Anti-oxidant rich foods are prevalent in plant based foods. If a food has to be picked, cut down or pulled out of the earth chances are it will be better for you. Aim for at least 75% of your diet coming from plant based sources to increase your anti-oxidant intake. This includes vegies, fruit, nuts, seeds, wholegrains and legumes. This fits my plate model which has a quarter of the plate a protein-rich food.

“Oxidation” is a process which occurs within the human body which is akin to rust occurring in metal objects. In the human body this process damages cell membranes speeding the aging process and increasing susceptibility to a variety of illnesses. Oxidation in the human body creates “free radicals” which “steal” electrons from other molecules damaging cell membranes and other structures including cellular proteins, lipids and the building blocks of life itself – DNA – in the process.

While the body can cope with some free radicals, and in fact needs them to function effectively, excess free radical formation has been linked to a variety of diseases, including heart and liver disease, arthritis and certain forms of cancer.

Modern lifestyles that include excessive stress, cigarette smoking, excess alcohol consumption, regular exposure to pollution and poor dietary habits accelerate the process of oxidation increasing free radical production.



Certain foods are rich in anti-oxidants and neutralise many of the effects of free radicals. Anti-oxidants include vitamins such as A, C and E, and the minerals copper, zinc and selenium. Other dietary food compounds, such as the phytochemicals in plants and zoochemicals from animal products, are believed to have even greater antioxidant effects than either vitamins or minerals and include phytochemicals, such as lycopenes in tomatoes, and anthocyanins found in certain berries. The protective effect of anti-oxidants is an area of intense research around the world. For example, in Mediterranean countries such as Italy and Greece where men consume large amounts of cooked tomatoes containing the anti-oxidant lycopene lower levels of prostate cancer have been reported. Another sub-group of anti-oxidants (flavonoids) such the catechins found in green tea, are believed to contribute to the low rates of heart disease in Japan.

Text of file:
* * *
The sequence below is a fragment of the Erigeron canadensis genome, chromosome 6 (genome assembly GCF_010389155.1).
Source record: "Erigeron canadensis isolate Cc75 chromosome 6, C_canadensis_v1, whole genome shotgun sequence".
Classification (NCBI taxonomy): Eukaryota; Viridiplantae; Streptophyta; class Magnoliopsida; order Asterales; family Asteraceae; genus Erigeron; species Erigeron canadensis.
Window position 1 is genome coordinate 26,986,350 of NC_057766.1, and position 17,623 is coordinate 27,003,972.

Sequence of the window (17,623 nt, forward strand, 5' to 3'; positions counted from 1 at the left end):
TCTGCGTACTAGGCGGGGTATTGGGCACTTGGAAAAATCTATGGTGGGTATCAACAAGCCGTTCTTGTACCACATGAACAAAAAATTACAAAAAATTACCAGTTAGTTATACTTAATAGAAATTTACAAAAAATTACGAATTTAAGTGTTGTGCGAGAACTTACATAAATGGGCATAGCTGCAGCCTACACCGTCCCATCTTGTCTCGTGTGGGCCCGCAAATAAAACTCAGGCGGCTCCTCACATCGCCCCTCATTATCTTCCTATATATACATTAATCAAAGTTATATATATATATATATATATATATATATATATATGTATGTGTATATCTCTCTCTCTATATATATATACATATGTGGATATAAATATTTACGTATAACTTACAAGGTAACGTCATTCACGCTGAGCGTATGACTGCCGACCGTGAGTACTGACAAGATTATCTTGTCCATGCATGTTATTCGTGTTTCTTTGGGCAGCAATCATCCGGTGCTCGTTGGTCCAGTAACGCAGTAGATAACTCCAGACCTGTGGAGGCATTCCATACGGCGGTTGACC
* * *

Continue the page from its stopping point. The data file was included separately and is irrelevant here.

Good sources of antioxidants include:

Allium sulphur compounds – leeks, onions and garlic.

Anthocyanins – eggplant, grapes and berries.

Beta-carotene – pumpkin, mangoes, apricots, carrots, spinach and parsley.

Catechins – red wine and tea.

Copper – seafood, lean meat, milk and nuts.

Cryptoxanthins – red capsicum, pumpkin and mangoes.

Flavonoids – tea, green tea, citrus fruits, red wine, onion and apples.

Indoles – cruciferous vegetables such as broccoli, cabbage and cauliflower.

Isoflavonoids – soybeans, tofu, lentils, peas and milk.

Lignans – sesame seeds, bran, whole grains and vegetables.

Lutein – leafy greens like spinach, and corn and egg yolks.

Lycopene – tomatoes, pink grapefruit and watermelon.

Manganese – seafood, lean meat, milk and nuts.

Polyphenols – dried herbs including thyme and oregano, spices including ginger, cumin and cinnamon, berries, prunes, flaxseed, nuts, extra virgin olive oil, spinach, broccoli, apples, peaches & apricots

Selenium – seafood, offal, lean meat and whole grains.

Vitamin C – oranges, blackcurrants, kiwi fruit, mangoes, broccoli, spinach, capsicum and strawberries.

Vitamin E – vegetable oils (such as wheat-germ oil), avocados, nuts, seeds and wholegrains.

Zinc – seafood, lean meat, milk, pumpkin seeds, spinach, mushrooms and nuts, especially cashews.

Zoochemicals – red meat, offal and fish. Also derived from the plants animals eat.



Some studies suggest that anti-oxidants are less effective when isolated from the food matrix and presented in tablet form. For instance, beta-carotene has actually been found to increase the incidence of lung cancer in smokers when taken in a supplemental form. Therefore a well-balanced diet rich in anti-oxidant whole foods is your best option. Eat a wide variety of fresh fruits, vegetables, whole grains, lean meats and dairy products daily. Include at least five daily serves of fruit and vegetables. 



Dietitians Association of Australia:


Leave a Reply

Your email address will not be published. Required fields are marked *